Imus is past, not the future

Published 3:23 pm Sunday, April 15, 2007

Radio shock jock Don Imus has been all over the news in recent days after blurting out a truly offensive phrase on the air.

In an apparent attempt to be funny, edgy and hip, Imus referred to the Rutgers women’s basketball team as “nappy-headed hos.”

Few people laughed.

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National advertisers quickly bailed as the fervor over Imus’ comments grew.

On Thursday, CBS fired Imus, temporarily silencing the longtime radio personality.

On Saturday, days after Imus attempted to apologize, the team publicly accepted his apology.

Since the issue first erupted, the world has learned how talented the women of the team, most of whom are black, truly are. These are not just basketball players; they are intelligent young women.

Unfortunately, Imus will likely not go away. He’ll probably be like countless other “celebrities” who do truly offensive things but return to the limelight.

Remember pop singer Britney Spears’ no-underwear flashes to the cameras, actor Mel Gibson’s drunken anti-Jew tirade or perhaps Tennessee Titans player Adam “Pacman” Jones’ off-field antics?

For some reason, society seems to quickly forgive these social screw-ups.

But in the case of Imus, he’s not really that big of a deal.

His radio show was not particularly popular. He’s an old white man trying to be young and hip. He’s from another generation. Imus is the past, not the future.

Imus’ remarks pale in comparison to some of the lyrics of popular music especially some forms of rap and hip-hop and other harmful stereotypes popularized in our culture.

And don’t think for a minute this is a black and white issue. Young people of all races and socio-economic backgrounds listen to the music.

Young men who grow up hearing lyrics that demean them as only sex objects certainly molds their young minds.

How many times does one have to hear women referred to as “hos” before that begins to become part of their everyday vocabulary?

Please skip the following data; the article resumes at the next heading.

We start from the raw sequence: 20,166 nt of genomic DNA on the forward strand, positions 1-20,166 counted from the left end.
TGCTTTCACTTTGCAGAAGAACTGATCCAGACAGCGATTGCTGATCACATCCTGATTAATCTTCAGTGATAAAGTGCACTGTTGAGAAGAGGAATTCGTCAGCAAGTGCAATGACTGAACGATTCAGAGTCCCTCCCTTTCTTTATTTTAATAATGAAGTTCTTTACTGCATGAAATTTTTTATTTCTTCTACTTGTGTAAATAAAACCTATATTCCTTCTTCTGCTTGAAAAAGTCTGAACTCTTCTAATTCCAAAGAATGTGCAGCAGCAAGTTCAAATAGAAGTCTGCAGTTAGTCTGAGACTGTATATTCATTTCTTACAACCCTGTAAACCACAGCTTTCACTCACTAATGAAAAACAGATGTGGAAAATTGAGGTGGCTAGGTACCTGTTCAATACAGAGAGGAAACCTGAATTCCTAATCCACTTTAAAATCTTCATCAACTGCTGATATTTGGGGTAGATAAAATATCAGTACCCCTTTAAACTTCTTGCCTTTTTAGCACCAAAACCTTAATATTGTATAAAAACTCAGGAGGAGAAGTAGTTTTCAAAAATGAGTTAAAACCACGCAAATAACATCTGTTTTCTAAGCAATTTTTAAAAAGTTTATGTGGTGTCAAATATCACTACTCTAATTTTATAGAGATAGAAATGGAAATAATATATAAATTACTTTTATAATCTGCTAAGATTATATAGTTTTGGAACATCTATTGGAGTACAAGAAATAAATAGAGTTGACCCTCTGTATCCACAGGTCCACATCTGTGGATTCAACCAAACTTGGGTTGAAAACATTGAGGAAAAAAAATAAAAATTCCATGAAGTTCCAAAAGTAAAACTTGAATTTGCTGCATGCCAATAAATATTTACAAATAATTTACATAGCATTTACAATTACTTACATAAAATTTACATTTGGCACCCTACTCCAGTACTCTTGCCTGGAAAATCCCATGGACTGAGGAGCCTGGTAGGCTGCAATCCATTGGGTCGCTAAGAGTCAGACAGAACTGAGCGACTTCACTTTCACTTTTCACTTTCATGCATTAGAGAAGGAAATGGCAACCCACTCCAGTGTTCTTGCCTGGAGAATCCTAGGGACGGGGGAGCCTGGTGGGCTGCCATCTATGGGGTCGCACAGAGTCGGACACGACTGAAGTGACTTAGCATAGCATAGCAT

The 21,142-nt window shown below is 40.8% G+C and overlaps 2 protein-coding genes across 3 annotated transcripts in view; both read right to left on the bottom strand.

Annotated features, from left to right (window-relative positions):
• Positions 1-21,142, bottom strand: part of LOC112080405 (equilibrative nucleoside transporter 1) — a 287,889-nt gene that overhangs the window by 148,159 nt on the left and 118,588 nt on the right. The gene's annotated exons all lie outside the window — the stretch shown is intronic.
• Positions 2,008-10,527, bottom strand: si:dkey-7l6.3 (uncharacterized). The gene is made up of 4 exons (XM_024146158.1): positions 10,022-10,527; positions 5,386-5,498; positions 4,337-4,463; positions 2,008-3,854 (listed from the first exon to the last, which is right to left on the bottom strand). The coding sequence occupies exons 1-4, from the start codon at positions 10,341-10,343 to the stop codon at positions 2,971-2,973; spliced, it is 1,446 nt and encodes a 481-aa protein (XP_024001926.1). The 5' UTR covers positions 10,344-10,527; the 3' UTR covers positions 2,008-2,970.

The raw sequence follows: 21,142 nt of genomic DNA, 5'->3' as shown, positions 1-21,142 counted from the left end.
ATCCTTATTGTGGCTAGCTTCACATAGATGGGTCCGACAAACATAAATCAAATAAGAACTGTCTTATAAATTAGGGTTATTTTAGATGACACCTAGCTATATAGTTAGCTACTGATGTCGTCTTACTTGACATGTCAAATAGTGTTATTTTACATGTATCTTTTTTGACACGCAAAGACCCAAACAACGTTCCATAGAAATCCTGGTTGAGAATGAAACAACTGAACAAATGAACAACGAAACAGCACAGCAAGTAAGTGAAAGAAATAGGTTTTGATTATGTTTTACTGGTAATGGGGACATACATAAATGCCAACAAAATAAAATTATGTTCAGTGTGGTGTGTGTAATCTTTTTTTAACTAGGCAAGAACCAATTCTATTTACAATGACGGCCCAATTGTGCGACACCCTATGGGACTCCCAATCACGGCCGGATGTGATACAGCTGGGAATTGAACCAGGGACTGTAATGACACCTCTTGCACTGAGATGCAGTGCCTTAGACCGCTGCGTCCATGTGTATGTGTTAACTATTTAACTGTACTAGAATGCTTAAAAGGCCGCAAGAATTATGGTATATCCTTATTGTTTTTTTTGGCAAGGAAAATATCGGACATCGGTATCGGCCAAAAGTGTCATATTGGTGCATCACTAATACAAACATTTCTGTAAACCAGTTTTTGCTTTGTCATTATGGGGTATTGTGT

Watching some rap videos and the lives of the artists would have one believe that treating women like crap, drinking and smoking marijuana all day is the ultimate in success.

MTV’s “Cribs” show often explores the amazing houses of rap stars, some of whom have become millionaires through such negative lyrics.

Use of objectionable phrases, some artists say, is not the same as Imus’ use. Rap includes poetic license, they say.

Is anyone buying that any more?

Interestingly, the flamboyant Rev. Al Sharpton isn’t.

Sharpton, one of Imus’ biggest critics after the remarks, has come out and said Imus is only a small part of a much bigger problem.

“We will not stop until we make it clear that no one should denigrate women,” Sharpton said in an Associated Press article after Imus’ firing.

“We must deal with the fact that ho and the b-word are words that are wrong from anybody’s lips.

“It would be wrong if we stopped here and acted like Imus was the only problem. There are others that need to get this same message,” Sharpton said.

The good reverend speaks the truth.

Watch a few minutes of popular music videos and you’ll almost certainly see at least one rap video featuring at least a handful of scantily clad women shaking parts and insinuating sex acts that would make most sailors blush.

Yet, ironically, many of our youth — black and white — have these images pumped into their heads through song lyrics and music videos.

Attempting to outlaw such behavior outright isn’t the answer. The First Amendment must be preserved.

Imus has — and should continue to have — the right to spout as much crap, racist or otherwise, as he wants. America is a free country. But no one says we have to listen to it. No one says we have to buy demeaning music. No one says we have to support radio stations playing this junk.

Capitalism is the best way to curtail this junk.

The solution is to switch the channel or turn the knob off.

Doing that will send a message much louder than the fleeting fluff over the old white guy who was trying to be cool by being vulgar.

Kevin Cooper is publisher of The Natchez Democrat. He can be reached at 601-445-3539 or